Airlines have a massive carbon footprint. Why are they OK, but not NFT?

At first glance, it may seem that NFTs are unfairly targeted simply because they are new, but the fact is that there has been a lot of pressure against carbonization globally for some time. After all, that's what the Paris Agreement is about. And industries have innovated in many ways to reduce the amount of carbon emitted to reverse climate change and avoid a climate crisis.

So we can take the steps necessary to increase sustainability, whether it means walking rather than driving, avoiding beef and airplanes or avoiding NFT. But the real question that needs to be answered is whether an activity or product, such as an NFT, is an acceptable creation given its cost.

 NFT can make a rich

Many people still choose to fly and eat beef, as they experience slightly greater value in these activities compared to the activism necessary to combat climate change. Of course, they may change at a later time, if more evidence is presented that their behavior harms our planet. Or about the pressure that the decarbonating liquid makes airline tickets and beef too expensive, which can dramatically reduce their use.

The same can be said about NFTs. Whether you choose to participate in the NFT ecosystem depends on your own decisions regarding the need to reduce carbon dioxide emissions. It will also revolve around the options available to you. What are these options?

Options to reduce our carbon footprint

Coal displacements

Carbon dioxide emissions are payments made to finance a project that reduces carbon dioxide emissions or removes carbon dioxide from the atmosphere. The theory is that a government, a company or an individual can buy offsets that match their carbon dioxide emissions and thus eliminate the emissions. Although this seems to be a perfect solution to the problem of large carbon footprints, experts have warned that carbon offsets should only be used when there are no better alternatives.

The warning comes because the use of carbon offsets also raises the question of starting new carbon-intensive activities simply because carbon offsets are available. It's nasty thinking at a time when the world should be looking for ways to reduce emissions whenever possible. It has also been shown that projects with carbon dioxide compensation do not always work as intended, which makes them unreliable. In some cases it can take decades to compensate for the carbon that is emitted, and in other cases the carbon that is now saved is simply released later into the atmosphere and provides no long-term benefit.

How about NFT with low carbon emissions?

The Ethereum blockchain used to emboss NFT uses a mechanism called Proof-of-Work (PoW) to verify that transactions are legitimate and store data. It is this PoW mechanism that leads to the extremely high energy consumption of the Ethereum network. However, there are alternative mechanisms that can be used, such as Proof-of-Stake (PoS), which are much less energy intensive. In fact, several blockchains that also support NFT (such as Polygon and Tezos) already use the PoS mechanism and have much lower energy consumption compared to Ethereum. For example, Tezos has an estimated annual energy consumption of 0.00006Twh, compared to 33.57Twh for Ethereum.

Ethereum is moving to the PoS mechanism itself, and deposit has already begun for the network, and although there is no set date for the full move to PoS, the Ethereum.org website says it is expected to occur in 2021 or 2022. It will reduce the carbon footprint of NFTs significantly.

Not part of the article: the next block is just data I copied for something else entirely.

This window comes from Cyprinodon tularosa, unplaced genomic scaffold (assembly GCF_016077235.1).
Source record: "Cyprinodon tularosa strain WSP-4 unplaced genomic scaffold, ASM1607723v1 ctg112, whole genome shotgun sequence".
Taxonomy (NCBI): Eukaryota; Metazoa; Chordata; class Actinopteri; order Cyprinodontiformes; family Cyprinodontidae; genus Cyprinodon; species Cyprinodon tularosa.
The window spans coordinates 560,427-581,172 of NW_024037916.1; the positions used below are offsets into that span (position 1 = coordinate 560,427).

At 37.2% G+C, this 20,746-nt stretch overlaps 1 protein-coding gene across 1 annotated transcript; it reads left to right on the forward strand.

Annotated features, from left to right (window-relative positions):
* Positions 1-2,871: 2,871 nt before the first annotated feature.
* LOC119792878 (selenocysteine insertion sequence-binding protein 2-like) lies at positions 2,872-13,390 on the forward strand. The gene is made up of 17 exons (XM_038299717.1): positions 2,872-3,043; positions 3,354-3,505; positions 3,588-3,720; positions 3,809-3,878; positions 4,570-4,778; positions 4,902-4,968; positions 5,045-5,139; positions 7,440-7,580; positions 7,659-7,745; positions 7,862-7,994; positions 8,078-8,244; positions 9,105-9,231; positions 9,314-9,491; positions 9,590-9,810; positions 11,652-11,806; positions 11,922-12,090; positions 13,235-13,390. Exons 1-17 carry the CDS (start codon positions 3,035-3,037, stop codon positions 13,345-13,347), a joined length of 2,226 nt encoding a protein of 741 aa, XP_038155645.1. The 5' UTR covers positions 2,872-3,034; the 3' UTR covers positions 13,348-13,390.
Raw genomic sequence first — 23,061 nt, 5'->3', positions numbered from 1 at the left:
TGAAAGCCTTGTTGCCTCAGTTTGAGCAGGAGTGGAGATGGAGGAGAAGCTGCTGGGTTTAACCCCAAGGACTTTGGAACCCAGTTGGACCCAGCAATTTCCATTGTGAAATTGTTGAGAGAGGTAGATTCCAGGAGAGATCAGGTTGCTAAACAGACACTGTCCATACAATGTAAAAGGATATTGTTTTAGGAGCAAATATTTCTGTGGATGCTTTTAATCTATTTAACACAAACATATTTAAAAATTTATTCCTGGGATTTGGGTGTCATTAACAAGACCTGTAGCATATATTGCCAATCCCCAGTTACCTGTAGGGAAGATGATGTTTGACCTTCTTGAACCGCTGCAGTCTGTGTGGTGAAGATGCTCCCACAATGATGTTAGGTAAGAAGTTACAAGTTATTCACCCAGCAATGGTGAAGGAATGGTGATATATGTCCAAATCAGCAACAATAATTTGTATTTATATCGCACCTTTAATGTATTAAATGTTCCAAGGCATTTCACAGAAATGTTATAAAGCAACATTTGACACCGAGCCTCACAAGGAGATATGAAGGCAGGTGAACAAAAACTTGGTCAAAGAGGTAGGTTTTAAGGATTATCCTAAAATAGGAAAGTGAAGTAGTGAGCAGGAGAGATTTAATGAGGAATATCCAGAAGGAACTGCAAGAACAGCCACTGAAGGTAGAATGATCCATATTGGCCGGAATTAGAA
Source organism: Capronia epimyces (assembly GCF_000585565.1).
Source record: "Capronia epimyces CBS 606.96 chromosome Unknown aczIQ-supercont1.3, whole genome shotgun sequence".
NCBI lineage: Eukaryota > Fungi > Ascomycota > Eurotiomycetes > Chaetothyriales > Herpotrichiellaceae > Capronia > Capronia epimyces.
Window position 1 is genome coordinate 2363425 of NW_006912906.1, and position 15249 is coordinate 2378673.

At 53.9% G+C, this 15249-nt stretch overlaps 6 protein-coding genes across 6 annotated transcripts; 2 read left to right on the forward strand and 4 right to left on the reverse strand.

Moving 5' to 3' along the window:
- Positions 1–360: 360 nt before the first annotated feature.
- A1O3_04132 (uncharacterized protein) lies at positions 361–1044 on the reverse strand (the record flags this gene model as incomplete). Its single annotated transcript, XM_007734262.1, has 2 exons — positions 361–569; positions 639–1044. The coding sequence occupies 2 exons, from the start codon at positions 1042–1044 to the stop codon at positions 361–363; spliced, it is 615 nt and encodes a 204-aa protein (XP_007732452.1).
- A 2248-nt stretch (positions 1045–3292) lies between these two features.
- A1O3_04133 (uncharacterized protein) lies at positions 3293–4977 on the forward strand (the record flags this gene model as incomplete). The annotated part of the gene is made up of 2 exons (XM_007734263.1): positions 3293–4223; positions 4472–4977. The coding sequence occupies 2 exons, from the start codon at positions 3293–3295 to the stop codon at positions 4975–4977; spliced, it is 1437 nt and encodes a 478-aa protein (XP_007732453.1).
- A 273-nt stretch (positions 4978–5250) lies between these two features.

Some have also said that PoW blockchains can also be considered acceptable if they run on a renewable energy source such as wind or solar. In fact, a study done by Cambridge University 2020 showed that 39% of the energy used by PoW blockchains is already renewable energy. The researchers also concluded that this number may increase in the future.

We must remember that no matter which blockchain we are considering, total electricity consumption is not the only factor in the carbon footprint and environmental impact. As cryptocurrencies become more popular and move into the mainstream, the number of miners and players will increase. This will mean that more computer hardware will be used for cryptocurrency use, and this hardware has its own carbon footprint derived from the manufacturing and extraction processes. This means that the estimates of the carbon footprint of NFTs are already higher than previously thought, and that it can remain quite high even in a PoS blockchain.


At the end of the day, the energy consumed for NFT is a very small part of all global emissions. It is even a small fraction of the total energy used in blockchains alone. And yet, our actions in the NFT space will reflect the kind of mindset needed to succeed in reversing climate change.

The good news is that many of the potential corrections for carbon dioxide emissions problems seen with NFT have already been worked on, they only need to be increased in many cases. Which is true of the whole carbon neutral movement. And although a solution has not yet emerged, there are many artists and even environmental activists who are optimistic about the NFT. They believe that emissions in the next year or two will be a problem for the NFT space.

In the end, it is the artists themselves who have been most vocal in achieving change. They have the power, and if the NFT marketplaces do not meet their requirements, they can easily stop bargaining NFT or move to an alternative marketplace where NFT is characterized by the "cleaner" blockchains.

Already some artists offer bounties to those who can find new ways to improve the durability and carbon footprint of NFTs. It is a perfect example of society dealing with the problem on its own terms rather than ignoring it and hoping that someone else will eventually solve it.